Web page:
Walton (Nothing but Net, 1994, etc.) begins this memoir on the floor—literally: “I have been living on the floor for most of the last two and a half years, unable to move.” In 2008, he suffered a catastrophic spinal collapse. “My spine will no longer hold me,” he writes. Thirty-seven orthopedic injuries, stemming from the fact that he had malformed feet, led to an endless string of stress fractures. As he notes, Walton is “the most injured athlete in the history of sports.” Over the years, he had ground his lower extremities “down to dust.” Walton’s memoir is two interwoven stories. The first is about his lifelong love of basketball, the second, his lifelong battle with injuries and pain. He had his first operation when he was 14, for a knee hurt in a basketball game. As he chronicles his distinguished career in the game, from high school to college to the NBA, he punctuates that story with a parallel one that chronicles at each juncture the injuries he suffered and overcame until he could no longer play, eventually turning to a successful broadcasting career (which helped his stuttering problem). Thanks to successful experimental spinal fusion surgery, he’s now pain-free. And then there’s the music he loves, especially the Grateful Dead’s; it accompanies both stories like a soundtrack playing off in the distance. Walton tends to get long-winded at times, but that won’t be news to anyone who watches his broadcasts, and those who have been afflicted with lifelong injuries will find the book uplifting and inspirational. Basketball fans will relish Walton’s acumen and insights into the game as well as his stories about players, coaches (especially John Wooden), and games, all told in Walton’s fervent, witty style.

One of the NBA’s 50 greatest players scores another basket—a deeply personal one.

Pub Date: March 8, 2016

ISBN: 978-1-4767-1686-2

Page Count: 352

Publisher: Simon & Schuster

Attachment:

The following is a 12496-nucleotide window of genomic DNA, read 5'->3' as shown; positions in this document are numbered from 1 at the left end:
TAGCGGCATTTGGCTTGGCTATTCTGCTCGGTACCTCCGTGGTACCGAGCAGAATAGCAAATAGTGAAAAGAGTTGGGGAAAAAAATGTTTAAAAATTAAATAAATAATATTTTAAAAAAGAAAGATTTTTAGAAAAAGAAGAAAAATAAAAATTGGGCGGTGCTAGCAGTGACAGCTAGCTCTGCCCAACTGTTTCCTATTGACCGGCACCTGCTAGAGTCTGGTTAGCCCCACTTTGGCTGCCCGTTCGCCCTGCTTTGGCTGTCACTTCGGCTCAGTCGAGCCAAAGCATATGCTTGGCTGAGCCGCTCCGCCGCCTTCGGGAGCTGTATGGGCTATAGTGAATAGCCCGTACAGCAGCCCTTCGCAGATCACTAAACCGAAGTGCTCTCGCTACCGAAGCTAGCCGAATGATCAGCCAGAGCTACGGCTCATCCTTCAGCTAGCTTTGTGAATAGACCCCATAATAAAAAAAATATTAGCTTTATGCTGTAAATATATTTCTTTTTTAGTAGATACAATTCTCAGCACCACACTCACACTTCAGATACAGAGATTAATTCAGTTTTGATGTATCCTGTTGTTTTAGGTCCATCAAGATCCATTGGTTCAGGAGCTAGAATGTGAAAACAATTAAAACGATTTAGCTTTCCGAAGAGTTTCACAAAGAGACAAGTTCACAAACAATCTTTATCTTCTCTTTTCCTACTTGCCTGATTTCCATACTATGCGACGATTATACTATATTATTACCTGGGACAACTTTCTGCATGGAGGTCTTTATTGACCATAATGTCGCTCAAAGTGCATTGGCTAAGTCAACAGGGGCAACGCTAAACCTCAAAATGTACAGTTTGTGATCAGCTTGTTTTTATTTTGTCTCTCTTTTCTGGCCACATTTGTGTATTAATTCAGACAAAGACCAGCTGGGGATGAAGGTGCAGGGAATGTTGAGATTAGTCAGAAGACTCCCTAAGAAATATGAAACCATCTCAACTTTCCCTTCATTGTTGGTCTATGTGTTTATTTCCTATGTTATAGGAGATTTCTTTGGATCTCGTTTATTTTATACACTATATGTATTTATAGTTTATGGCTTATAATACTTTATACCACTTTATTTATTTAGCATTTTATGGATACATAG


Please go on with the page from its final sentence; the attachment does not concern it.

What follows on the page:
Review Posted Online: Dec. 19, 2015

Kirkus Reviews Issue: Jan. 1, 2016

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A vibrant, encouraging depiction of a sinister disorder.

REASONS TO STAY ALIVE

A British novelist turns to autobiography to report the manifold symptoms and management of his debilitating disease, depression.

Clever author Haig (The Humans, 2013, etc.) writes brief, episodic vignettes, not of a tranquil life but of an existence of unbearable, unsustainable melancholy. Throughout his story, presented in bits frequently less than a page long (e.g., “Things you think during your 1,000th panic attack”), the author considers phases he describes in turn as Falling, Landing, Rising, Living, and, finally, simply Being with spells of depression. Haig lists markers of his unseen disease, including adolescent angst, pain, continual dread, inability to speak, hypochondria, and insomnia. He describes his frequent panic attacks and near-constant anhedonia, the inability to experience pleasure. Haig also assesses the efficacy of neuroscience, yoga, St. John’s wort, exercise, pharmaceuticals, silence, talking, walking, running, staying put, and working up the courage to do even the most seemingly mundane of tasks, like visiting the village store. Best for the author were reading, writing, and the frequent dispensing of kindnesses and love. He acknowledges particularly his debt to his then-girlfriend, now-wife. After nearly 15 years, Haig is doing better. He appreciates being alive and savors the miracle of existence. His writing is infectious though sometimes facile—and grammarians may be upset with the writer’s occasional confusion of the nominative and objective cases of personal pronouns. Less tidy and more eclectic than William Styron’s equally brief, iconic Darkness Visible, Haig’s book provides unobjectionable advice that will offer some help and succor to those who experience depression and other related illnesses. For families and friends of the afflicted, Haig’s book, like Styron’s, will provide understanding and support.

A vibrant, encouraging depiction of a sinister disorder.

Pub Date: Feb. 23, 2016

ISBN: 978-0-14-312872-4

Page Count: 272

Publisher: Penguin

Review Posted Online: Nov. 4, 2015

Kirkus Reviews Issue: Nov. 15, 2015